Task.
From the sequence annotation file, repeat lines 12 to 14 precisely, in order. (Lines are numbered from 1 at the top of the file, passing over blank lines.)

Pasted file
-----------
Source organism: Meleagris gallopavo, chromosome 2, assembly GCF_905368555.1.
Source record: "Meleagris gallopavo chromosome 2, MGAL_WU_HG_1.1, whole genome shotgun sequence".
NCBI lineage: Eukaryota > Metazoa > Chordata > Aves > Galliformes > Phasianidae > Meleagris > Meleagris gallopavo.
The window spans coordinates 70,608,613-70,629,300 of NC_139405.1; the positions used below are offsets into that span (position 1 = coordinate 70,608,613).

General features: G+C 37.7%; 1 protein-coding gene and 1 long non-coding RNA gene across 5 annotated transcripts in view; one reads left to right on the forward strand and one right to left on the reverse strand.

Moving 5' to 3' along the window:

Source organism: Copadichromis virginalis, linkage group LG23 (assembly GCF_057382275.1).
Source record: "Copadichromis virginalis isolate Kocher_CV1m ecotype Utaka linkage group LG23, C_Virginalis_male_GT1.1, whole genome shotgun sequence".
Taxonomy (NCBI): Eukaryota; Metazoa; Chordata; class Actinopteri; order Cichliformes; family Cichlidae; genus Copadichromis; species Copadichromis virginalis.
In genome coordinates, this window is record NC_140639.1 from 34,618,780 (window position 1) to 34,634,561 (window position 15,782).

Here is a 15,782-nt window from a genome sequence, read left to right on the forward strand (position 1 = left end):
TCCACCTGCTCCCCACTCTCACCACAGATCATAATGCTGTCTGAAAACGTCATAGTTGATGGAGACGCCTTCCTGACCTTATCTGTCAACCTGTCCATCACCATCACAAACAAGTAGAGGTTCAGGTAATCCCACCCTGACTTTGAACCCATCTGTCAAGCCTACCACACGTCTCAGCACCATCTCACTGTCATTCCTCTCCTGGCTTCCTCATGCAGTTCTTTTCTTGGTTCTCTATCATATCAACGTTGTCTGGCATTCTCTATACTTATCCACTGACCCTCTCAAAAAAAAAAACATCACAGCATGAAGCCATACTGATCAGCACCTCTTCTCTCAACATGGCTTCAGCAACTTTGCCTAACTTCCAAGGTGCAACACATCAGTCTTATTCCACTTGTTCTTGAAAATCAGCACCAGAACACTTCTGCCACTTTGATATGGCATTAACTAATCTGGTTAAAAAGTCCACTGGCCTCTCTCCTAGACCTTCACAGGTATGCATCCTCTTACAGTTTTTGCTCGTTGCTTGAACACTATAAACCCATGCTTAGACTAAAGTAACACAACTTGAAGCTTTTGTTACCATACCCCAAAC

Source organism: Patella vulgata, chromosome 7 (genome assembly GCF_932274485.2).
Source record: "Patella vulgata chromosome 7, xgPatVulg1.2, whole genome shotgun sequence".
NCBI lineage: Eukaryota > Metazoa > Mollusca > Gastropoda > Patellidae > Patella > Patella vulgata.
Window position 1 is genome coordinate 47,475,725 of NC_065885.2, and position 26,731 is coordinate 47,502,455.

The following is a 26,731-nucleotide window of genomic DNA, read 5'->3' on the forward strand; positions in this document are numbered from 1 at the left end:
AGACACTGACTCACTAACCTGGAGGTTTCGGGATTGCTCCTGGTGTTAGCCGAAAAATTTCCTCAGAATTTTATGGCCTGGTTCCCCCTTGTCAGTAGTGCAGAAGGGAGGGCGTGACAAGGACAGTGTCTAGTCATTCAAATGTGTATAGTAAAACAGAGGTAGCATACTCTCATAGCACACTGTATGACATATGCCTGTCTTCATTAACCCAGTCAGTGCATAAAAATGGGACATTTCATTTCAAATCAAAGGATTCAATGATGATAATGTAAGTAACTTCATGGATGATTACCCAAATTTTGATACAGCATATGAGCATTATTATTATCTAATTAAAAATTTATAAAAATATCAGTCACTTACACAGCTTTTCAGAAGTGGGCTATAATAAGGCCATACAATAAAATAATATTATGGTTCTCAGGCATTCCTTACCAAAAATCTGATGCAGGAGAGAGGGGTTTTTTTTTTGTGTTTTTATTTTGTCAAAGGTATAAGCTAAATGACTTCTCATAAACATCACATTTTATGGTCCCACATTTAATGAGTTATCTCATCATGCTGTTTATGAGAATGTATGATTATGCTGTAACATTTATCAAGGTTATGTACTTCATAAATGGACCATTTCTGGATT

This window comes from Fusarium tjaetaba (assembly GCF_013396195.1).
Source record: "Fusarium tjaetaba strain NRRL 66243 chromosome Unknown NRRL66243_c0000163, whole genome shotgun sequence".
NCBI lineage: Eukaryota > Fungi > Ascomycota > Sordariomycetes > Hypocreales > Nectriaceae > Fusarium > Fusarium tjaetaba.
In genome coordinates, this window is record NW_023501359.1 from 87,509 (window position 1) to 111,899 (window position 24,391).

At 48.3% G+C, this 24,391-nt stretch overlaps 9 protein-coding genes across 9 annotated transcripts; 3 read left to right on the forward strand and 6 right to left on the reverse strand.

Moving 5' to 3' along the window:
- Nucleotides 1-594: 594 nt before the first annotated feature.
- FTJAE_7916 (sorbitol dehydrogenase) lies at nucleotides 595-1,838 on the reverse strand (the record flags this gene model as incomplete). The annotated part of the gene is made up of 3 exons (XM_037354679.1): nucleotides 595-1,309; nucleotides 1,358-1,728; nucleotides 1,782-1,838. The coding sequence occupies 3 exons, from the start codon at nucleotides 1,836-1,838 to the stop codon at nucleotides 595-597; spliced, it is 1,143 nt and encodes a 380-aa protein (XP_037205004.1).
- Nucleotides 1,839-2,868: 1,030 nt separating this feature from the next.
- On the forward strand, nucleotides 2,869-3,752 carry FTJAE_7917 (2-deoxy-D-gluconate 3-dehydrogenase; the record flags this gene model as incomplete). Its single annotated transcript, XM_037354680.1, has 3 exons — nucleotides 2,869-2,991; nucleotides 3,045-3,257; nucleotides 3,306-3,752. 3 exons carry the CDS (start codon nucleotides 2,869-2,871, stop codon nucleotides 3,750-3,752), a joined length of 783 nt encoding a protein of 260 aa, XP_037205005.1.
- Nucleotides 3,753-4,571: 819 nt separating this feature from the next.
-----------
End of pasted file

TCCACCTGCTCCCCACTCTCACCACAGATCATAATGCTGTCTGAAAACGTCATAGTTGATGGAGACGCCTTCCTGACCTTATCTGTCAACCTGTCCATCACCATCACAAACAAGTAGAGGTTCAGGTAATCCCACCCTGACTTTGAACCCATCTGTCAAGCCTACCACACGTCTCAGCACCATCTCACTGTCATTCCTCTCCTGGCTTCCTCATGCAGTTCTTTTCTTGGTTCTCTATCATATCAACGTTGTCTGGCATTCTCTATACTTATCCACTGACCCTCTCAAAAAAAAAAACATCACAGCATGAAGCCATACTGATCAGCACCTCTTCTCTCAACATGGCTTCAGCAACTTTGCCTAACTTCCAAGGTGCAACACATCAGTCTTATTCCACTTGTTCTTGAAAATCAGCACCAGAACACTTCTGCCACTTTGATATGGCATTAACTAATCTGGTTAAAAAGTCCACTGGCCTCTCTCCTAGACCTTCACAGGTATGCATCCTCTTACAGTTTTTGCTCGTTGCTTGAACACTATAAACCCATGCTTAGACTAAAGTAACACAACTTGAAGCTTTTGTTACCATACCCCAAAC

Source organism: Patella vulgata, chromosome 7 (genome assembly GCF_932274485.2).
Source record: "Patella vulgata chromosome 7, xgPatVulg1.2, whole genome shotgun sequence".